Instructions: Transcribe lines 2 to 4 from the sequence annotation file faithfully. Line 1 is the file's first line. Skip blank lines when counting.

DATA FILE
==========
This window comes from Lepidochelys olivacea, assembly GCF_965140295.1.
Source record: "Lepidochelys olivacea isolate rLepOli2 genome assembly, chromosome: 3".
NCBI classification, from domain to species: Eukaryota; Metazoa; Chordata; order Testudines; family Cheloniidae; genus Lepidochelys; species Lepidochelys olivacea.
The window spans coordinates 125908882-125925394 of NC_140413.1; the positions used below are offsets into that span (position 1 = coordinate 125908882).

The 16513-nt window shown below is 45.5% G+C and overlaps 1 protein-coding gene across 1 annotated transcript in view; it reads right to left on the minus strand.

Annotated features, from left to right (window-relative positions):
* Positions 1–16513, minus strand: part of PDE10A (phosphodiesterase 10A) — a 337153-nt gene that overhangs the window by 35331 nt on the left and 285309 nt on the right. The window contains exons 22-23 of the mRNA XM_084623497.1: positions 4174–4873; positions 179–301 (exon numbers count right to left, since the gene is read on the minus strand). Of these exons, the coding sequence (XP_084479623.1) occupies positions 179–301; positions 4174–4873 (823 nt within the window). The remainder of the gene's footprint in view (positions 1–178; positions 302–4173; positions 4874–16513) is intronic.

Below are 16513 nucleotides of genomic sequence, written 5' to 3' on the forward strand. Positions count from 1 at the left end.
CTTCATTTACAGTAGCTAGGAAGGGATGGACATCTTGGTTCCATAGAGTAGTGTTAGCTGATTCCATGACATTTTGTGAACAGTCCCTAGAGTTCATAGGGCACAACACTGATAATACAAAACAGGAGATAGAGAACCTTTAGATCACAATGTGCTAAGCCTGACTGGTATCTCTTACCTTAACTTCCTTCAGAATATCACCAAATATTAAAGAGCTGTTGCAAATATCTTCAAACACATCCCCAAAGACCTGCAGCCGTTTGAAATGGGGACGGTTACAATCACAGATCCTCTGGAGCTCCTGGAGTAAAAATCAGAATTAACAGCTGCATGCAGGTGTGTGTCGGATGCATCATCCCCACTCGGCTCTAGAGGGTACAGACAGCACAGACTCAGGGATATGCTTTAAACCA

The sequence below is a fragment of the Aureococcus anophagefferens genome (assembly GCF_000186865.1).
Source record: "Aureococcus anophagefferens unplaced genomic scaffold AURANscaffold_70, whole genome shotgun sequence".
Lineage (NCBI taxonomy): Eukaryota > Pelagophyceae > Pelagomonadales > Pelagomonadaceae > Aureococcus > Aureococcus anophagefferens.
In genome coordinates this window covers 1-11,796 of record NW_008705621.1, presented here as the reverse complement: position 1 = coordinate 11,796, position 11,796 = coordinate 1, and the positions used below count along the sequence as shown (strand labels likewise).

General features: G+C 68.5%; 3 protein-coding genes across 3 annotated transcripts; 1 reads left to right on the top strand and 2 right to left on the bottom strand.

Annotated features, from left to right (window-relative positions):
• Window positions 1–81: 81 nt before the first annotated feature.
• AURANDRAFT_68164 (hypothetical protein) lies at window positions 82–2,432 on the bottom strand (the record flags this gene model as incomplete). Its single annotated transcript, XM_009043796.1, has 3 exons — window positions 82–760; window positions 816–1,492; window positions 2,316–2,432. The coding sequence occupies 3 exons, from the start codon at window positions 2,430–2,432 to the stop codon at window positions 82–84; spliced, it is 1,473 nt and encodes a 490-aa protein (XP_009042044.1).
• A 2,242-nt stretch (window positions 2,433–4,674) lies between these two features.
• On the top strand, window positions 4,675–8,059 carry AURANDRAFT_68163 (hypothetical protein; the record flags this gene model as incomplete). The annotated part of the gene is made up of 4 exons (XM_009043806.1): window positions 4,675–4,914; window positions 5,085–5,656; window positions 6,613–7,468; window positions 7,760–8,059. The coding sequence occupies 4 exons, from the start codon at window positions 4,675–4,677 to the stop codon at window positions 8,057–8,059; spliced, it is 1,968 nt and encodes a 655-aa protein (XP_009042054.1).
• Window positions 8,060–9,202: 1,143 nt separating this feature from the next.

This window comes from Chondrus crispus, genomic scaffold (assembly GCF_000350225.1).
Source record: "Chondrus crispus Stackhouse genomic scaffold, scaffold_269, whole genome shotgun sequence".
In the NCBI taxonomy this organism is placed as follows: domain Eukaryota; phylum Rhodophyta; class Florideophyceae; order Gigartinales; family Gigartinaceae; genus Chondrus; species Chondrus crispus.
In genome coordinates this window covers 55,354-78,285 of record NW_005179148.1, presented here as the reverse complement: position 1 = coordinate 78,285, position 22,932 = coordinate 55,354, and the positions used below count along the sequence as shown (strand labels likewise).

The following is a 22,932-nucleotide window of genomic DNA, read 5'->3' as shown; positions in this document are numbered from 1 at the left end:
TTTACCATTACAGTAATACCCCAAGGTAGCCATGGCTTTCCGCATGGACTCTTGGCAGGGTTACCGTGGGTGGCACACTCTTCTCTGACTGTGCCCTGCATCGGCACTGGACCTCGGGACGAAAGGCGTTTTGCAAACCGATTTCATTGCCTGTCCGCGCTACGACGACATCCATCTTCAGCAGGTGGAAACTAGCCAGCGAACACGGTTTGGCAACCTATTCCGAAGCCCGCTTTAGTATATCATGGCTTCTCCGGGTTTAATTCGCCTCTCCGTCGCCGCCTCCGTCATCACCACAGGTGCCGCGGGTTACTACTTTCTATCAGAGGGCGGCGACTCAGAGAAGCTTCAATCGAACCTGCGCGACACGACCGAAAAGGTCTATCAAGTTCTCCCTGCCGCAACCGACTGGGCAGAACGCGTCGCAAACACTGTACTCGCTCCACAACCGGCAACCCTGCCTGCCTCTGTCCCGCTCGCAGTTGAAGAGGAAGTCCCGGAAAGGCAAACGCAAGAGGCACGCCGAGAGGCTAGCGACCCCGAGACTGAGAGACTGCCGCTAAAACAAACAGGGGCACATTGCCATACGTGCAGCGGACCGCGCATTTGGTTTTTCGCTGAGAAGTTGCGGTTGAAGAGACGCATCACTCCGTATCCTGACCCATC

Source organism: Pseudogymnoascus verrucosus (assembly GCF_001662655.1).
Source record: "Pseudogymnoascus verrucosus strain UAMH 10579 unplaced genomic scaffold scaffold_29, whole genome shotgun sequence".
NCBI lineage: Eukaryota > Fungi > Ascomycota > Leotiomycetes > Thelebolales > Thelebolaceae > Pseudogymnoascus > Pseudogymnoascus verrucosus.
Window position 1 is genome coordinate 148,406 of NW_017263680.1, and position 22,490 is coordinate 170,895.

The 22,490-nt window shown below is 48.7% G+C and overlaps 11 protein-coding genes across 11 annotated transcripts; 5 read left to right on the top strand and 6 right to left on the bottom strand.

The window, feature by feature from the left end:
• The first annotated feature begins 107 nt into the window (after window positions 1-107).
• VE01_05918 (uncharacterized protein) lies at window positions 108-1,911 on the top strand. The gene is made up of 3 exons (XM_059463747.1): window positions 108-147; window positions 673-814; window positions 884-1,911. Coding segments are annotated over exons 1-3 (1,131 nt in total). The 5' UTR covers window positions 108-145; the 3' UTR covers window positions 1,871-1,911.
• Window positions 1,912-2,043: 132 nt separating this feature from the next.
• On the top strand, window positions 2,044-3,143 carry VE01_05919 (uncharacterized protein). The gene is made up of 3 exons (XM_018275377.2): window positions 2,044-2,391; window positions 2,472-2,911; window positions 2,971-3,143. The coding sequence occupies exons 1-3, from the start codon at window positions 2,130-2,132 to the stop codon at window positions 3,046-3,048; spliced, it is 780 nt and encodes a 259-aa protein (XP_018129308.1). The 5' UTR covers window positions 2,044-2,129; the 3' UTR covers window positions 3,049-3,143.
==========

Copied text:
Source record: "Lepidochelys olivacea isolate rLepOli2 genome assembly, chromosome: 3".
NCBI classification, from domain to species: Eukaryota; Metazoa; Chordata; order Testudines; family Cheloniidae; genus Lepidochelys; species Lepidochelys olivacea.
The window spans coordinates 125908882-125925394 of NC_140413.1; the positions used below are offsets into that span (position 1 = coordinate 125908882).